No wonder I did a double take when I noticed that Friedman’s “Why Nations Fail” column appeared on April First of this year. Is he trying, I wondered, to pull an April Fools on unsuspecting readers by claiming to oppose economic inequality?

 

Bill Clinton: “We’re All in This Together”

 

But let’s leave aside mere power-serving scribes and propagandists and look at some neoliberal narcissists who have actually held real power. Another good example of the syndrome diagnosed here (Democratic Party Neoliberal Narcissist Political Personality Disorder) is of course the uber-narcissist and former Democratic president Bill Clinton. Clinton’s latest book, titled “Back to Work” reminds Americans that “we’re all in this together” and bemoans the triumph of an egoistic, arch-capitalist ethos that says “you’re on your own.”

 

Nice. We are expected to throw his own richly capitalist, Wall Street-friendly history and record down Orwell’s “memory hole” along with Thomas Friedman’s service to the “extractive” few. Campaigning on the claim that he would restore “Hope” in America by “putting people first” over and above the big corporate interests and privileged few, Clinton quickly and decisively “put Wall Street in charge of national economic strategy”[3] once he gained power. His actions reflected his own participation in the rise of the Democratic Leadership Council (DLC). Formed by business-oriented party elites to increase the party’s distance from labor, environmentalism, blacks, and Civil Rights, the DLC’s mission was to steer the Democratic Party closer to the corporate, imperial, southern, suburban, and racially accomodationist center. Its goal was to advance post-partisan corporate convergence between Democratic and Republican agendas at the elite level and to impose economically and racially regressive polices behind the cloak of “progressive” and “pragmatic,” “get-things done” realism.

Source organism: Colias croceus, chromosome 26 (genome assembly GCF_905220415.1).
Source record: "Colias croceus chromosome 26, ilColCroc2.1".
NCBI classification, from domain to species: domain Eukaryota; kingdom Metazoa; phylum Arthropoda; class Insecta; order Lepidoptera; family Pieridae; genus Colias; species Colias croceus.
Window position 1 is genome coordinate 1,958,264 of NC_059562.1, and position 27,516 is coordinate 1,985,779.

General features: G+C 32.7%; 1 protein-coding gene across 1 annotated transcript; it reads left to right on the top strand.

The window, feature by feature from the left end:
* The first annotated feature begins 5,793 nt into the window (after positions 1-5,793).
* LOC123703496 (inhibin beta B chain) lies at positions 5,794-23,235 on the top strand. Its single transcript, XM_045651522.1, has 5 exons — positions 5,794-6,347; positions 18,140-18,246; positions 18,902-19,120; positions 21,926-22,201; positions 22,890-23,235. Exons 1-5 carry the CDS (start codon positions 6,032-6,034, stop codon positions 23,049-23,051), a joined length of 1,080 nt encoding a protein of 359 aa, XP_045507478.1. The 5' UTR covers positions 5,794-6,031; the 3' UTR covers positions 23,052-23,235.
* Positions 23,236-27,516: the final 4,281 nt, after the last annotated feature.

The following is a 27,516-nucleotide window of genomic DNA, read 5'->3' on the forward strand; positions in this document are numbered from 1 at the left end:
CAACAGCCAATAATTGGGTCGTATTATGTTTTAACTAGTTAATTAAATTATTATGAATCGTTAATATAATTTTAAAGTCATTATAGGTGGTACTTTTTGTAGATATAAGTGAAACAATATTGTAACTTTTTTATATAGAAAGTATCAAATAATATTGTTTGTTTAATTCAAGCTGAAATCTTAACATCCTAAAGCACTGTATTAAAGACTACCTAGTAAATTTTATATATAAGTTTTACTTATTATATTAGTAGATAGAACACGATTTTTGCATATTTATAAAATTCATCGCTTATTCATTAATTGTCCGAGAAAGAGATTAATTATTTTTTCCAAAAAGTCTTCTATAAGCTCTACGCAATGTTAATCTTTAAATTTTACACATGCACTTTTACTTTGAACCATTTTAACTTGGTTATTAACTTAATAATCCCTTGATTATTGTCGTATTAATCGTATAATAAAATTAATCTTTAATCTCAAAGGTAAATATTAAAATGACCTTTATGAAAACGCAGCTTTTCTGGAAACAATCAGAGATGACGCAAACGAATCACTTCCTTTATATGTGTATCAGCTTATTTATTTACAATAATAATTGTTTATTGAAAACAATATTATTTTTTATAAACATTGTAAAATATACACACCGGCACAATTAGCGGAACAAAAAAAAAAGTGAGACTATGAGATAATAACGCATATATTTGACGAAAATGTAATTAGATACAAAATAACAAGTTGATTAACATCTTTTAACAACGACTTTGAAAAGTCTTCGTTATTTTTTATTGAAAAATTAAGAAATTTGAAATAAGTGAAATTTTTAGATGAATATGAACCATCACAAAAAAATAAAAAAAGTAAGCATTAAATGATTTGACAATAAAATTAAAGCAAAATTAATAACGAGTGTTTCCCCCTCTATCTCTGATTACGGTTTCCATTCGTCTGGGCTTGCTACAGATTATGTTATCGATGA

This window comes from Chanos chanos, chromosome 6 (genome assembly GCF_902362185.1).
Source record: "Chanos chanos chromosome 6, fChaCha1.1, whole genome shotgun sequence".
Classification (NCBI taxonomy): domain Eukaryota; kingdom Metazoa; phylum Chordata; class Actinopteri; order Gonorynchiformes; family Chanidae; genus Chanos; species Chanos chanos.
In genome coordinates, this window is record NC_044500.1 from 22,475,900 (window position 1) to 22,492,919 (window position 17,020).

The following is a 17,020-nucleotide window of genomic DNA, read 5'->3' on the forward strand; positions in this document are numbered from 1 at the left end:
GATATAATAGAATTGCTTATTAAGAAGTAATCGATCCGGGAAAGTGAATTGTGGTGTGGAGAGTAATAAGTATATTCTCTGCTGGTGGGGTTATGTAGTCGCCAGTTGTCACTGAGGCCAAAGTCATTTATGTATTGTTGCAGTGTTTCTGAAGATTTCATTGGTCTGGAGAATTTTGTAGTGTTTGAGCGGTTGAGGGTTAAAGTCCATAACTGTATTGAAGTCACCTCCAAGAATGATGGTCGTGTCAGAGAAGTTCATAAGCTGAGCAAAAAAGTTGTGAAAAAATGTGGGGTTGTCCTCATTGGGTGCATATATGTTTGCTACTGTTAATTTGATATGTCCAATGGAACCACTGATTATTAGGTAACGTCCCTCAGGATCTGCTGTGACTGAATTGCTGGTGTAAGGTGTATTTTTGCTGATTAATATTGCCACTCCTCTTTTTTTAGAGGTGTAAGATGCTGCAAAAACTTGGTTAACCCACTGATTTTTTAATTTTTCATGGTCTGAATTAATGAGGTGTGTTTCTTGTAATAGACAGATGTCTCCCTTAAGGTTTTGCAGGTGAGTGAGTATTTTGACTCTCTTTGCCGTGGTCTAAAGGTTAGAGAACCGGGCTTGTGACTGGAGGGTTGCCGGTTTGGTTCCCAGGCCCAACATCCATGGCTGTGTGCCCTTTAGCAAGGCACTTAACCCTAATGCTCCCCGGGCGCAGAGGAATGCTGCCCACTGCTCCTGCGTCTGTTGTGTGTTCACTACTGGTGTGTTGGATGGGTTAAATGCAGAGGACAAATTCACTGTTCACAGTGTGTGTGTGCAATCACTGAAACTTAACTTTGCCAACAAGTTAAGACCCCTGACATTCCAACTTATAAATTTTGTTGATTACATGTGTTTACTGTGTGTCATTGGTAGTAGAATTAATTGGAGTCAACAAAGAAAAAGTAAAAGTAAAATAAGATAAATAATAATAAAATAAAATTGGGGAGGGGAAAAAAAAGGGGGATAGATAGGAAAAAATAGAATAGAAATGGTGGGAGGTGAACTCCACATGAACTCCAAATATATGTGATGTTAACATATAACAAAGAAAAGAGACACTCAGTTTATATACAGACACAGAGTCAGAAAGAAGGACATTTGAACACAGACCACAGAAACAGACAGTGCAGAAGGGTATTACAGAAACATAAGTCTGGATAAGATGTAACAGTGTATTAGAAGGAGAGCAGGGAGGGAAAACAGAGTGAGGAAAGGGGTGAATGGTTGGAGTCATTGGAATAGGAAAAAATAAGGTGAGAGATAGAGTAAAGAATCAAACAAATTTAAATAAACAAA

Clinton's domestic agenda was first announced as a gigantic jobs-creation program coupled with a determined effort to guarantee health care for all. But, as Howard Zinn noted in an updated edition of his bestselling A People’s History of the United States, (originally published in 1980), Clinton quickly betrayed these declared campaign priorities by concentrating instead on reduction of the deficit, drastically increased under Reagan and George Bush the First. This emphasis "meant that there would be no bold programs of expenditures for universal health care, education, child care, housing, the environment, the arts, or job creation." Clinton's "small gestures" toward social justice did "not come close to what was needed in a nation where one-fourth of the children lived in poverty; where homeless people lived on the streets in every major city; where women could not look for work for lack of child care; where the air, the water were deteriorating dangerously." Clinton’s polices reflected his captivity to corporate and Wall Street interests that his key advisors, including former Goldman Sachs CEO Robert Rubin (Clinton’s Treasury Secretary) famously instructed him not to buck.